Pend Oreille County officials were seething Thursday after the city of Newport announced a plan to force the county to pay for prosecuting most misdemeanor criminal cases in the city.
In a letter delivered to county officials Wednesday, Mayor Kevin Murphy said the city would no longer pay any of the costs of prosecuting people charged with crimes such as fourth-degree assault and drunken driving.
While acknowledging that they’re looking for ways to cut costs, city officials insisted that revenue from fines would offset the costs they’re shifting to the county. County officials said that’s absurd.
Murphy said the county would be responsible for court costs, prosecution, public defense and jail services because he was ordering city police officers to start charging misdemeanor defendants under state statutes instead of city ordinances. The change took effect at 5 p.m. Wednesday, he said.
The Newport City Council approved the action in a closed session Tuesday after business leaders jammed the council chamber to demand tougher law enforcement against rowdy teenagers the merchants said have taken over Main Street.
County Prosecutor Tom Metzger called it “a slap in the face” that Murphy’s letter was delivered only an hour before the changes took effect.
“This is ridiculous,” County Commission Chairman Karl McKenzie fumed. “We do not have the people in the prosecutor’s office or the sheriff’s office to handle this, especially on no notice.”
McKenzie said commissioners will discuss the issue “at length” Monday. “We’re going to fight it. Period. We can’t go for that.”
Meanwhile, Sheriff Doug Malby said he will continue to bill the city for jail services, but won’t retaliate for its action Wednesday by cutting off dispatching or other services to city police officers. And Metzger said he will prosecute any city cases that come his way until the dispute is resolved.
It’s not clear which side has the upper hand. One state law says counties must prosecute cases charged under state statutes. However, another says cities that repeal their misdemeanor laws but continue to handle lucrative traffic citations must reimburse counties for the shifted burden.
The Legislature passed the law requiring reimbursement after the city of Bellingham gutted its misdemeanor ordinances in 1981. Legislators prescribed binding arbitration for cities and counties that cannot agree on the amount to be reimbursed.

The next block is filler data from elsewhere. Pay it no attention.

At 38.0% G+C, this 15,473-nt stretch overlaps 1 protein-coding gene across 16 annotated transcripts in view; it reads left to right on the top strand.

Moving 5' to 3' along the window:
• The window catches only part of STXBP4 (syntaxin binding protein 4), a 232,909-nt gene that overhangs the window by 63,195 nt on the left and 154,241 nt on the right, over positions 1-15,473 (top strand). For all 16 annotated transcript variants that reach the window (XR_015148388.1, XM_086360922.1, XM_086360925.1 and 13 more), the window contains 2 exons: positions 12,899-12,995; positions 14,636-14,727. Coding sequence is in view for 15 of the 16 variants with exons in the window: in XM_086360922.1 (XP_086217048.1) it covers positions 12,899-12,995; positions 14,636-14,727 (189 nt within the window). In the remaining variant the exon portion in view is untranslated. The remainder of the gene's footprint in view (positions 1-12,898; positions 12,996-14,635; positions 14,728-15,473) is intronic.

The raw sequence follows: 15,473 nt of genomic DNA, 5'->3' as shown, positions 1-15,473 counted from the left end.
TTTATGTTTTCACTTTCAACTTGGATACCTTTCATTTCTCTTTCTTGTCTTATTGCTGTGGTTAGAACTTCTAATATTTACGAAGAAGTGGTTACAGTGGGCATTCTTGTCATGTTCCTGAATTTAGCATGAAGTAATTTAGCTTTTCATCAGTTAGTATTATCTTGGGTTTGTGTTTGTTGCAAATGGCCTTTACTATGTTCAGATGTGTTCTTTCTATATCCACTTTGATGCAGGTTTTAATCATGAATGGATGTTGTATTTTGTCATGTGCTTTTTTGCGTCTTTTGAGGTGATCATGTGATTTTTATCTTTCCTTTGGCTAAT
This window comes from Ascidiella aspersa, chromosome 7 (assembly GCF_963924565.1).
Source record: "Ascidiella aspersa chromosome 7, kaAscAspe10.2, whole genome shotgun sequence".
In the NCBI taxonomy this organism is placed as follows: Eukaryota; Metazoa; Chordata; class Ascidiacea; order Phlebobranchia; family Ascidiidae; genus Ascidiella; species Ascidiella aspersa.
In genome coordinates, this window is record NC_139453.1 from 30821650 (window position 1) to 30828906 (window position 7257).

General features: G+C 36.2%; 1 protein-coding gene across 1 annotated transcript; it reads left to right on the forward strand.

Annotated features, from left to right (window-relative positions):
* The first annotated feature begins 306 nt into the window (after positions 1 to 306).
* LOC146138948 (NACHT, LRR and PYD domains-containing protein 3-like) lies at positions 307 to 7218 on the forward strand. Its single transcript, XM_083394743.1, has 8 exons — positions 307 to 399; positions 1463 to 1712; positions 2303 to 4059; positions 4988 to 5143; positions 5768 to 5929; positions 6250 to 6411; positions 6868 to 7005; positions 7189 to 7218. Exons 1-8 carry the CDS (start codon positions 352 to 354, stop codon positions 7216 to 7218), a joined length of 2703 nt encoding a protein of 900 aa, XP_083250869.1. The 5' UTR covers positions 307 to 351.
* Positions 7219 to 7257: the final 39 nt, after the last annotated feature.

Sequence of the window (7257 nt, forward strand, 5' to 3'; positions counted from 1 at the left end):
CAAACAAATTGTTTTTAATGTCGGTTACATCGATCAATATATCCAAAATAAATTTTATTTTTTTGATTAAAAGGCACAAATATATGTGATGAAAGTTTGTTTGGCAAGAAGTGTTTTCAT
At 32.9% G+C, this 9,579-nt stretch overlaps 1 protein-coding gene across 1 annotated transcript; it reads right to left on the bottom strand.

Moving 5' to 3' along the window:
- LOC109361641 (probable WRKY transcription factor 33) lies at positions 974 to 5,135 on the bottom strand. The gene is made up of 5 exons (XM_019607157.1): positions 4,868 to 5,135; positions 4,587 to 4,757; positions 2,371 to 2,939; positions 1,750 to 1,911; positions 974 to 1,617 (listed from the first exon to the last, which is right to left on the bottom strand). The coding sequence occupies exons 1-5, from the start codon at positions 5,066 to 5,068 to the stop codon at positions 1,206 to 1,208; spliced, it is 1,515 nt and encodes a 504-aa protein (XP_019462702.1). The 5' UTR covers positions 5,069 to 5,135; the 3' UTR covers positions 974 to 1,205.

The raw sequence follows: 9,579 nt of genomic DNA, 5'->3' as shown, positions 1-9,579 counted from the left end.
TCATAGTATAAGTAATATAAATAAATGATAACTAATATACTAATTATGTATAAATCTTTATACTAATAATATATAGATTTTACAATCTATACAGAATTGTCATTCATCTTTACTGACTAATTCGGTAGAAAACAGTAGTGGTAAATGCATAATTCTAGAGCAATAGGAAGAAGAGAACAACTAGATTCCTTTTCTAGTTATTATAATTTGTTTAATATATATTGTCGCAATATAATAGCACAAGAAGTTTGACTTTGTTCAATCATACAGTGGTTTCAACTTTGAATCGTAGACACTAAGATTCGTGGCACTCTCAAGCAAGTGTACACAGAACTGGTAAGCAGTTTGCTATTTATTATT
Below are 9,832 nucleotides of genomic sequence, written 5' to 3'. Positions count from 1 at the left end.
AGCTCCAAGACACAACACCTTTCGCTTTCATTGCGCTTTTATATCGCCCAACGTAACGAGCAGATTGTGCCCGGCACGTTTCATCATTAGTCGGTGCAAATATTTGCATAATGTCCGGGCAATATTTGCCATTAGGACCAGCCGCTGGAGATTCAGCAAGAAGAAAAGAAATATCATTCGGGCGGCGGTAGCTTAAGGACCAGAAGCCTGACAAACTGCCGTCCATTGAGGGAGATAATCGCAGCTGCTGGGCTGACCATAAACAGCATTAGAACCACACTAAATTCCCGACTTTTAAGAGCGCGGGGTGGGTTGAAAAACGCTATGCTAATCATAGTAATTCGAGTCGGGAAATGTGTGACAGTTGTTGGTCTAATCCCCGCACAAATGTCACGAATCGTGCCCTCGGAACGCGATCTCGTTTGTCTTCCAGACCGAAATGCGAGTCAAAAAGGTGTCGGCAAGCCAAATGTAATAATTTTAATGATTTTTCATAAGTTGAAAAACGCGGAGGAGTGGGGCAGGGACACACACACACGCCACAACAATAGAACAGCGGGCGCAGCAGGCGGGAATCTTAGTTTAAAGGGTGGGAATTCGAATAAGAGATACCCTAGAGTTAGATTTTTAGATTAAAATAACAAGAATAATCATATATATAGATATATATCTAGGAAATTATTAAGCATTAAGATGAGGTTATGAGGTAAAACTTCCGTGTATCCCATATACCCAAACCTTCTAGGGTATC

City officials contended the reimbursement law did not apply to Bellingham because the city retained two criminal ordinances: disorderly conduct and a sewer violation. The law says it applies to any city that drops its criminal code “in its entirety.”
But a judge said the intent of the law was clear and ordered Bellingham into binding arbitration. The city is appealing his decision.
Newport’s situation is different because the city is ignoring but not repealing its criminal code. Also, Murphy said Newport will cite traffic offenders under state law, too, so Pend Oreille County can receive the fines.
Murphy said fines last year almost exactly offset the city’s approximate $30,000 cost for prosecution and public defense. He said Wednesday’s action is intended to prove that point.
“That’s ridiculous,” Metzger said. “If it was profitable, they wouldn’t be giving it to us.”
He said he thinks the city is losing money on law enforcement even though it issues lots of traffic citations and doesn’t aggressively prosecute drunken driving cases.
Part-time Newport Prosecutor Mark Hanley, a Spokane attorney, acknowledged that many of his drunken-driving cases are settled with “deferred prosecution,” which results in a fine and avoids a trial. But Hanley said he tries about as many Newport cases each year as Metzger did before the city took over misdemeanor prosecution in 1987.
Hanley said he handled about 500 misdemeanors alone last year, while it took about 1-1/2 prosecutors in Metzger’s office to process about 600 misdemeanors. Hanley said he had to provide his own secretarial support under his $15,000 contract.
Hanley said he understands the City Council’s desire to reduce lawenforcement costs that now take about 60 percent of the city’s general fund. Citizens want better streets, a youth center and a parks department, “but there’s just no money there for those things.”
The city tried in December to cut its law-enforcement costs by asking Sheriff Malby to handle most police work in the city. Malby rejected the proposed contract, which he estimated would save the city about $160,000 a year, because it would shift city prosecution costs to taxpayers throughout the county.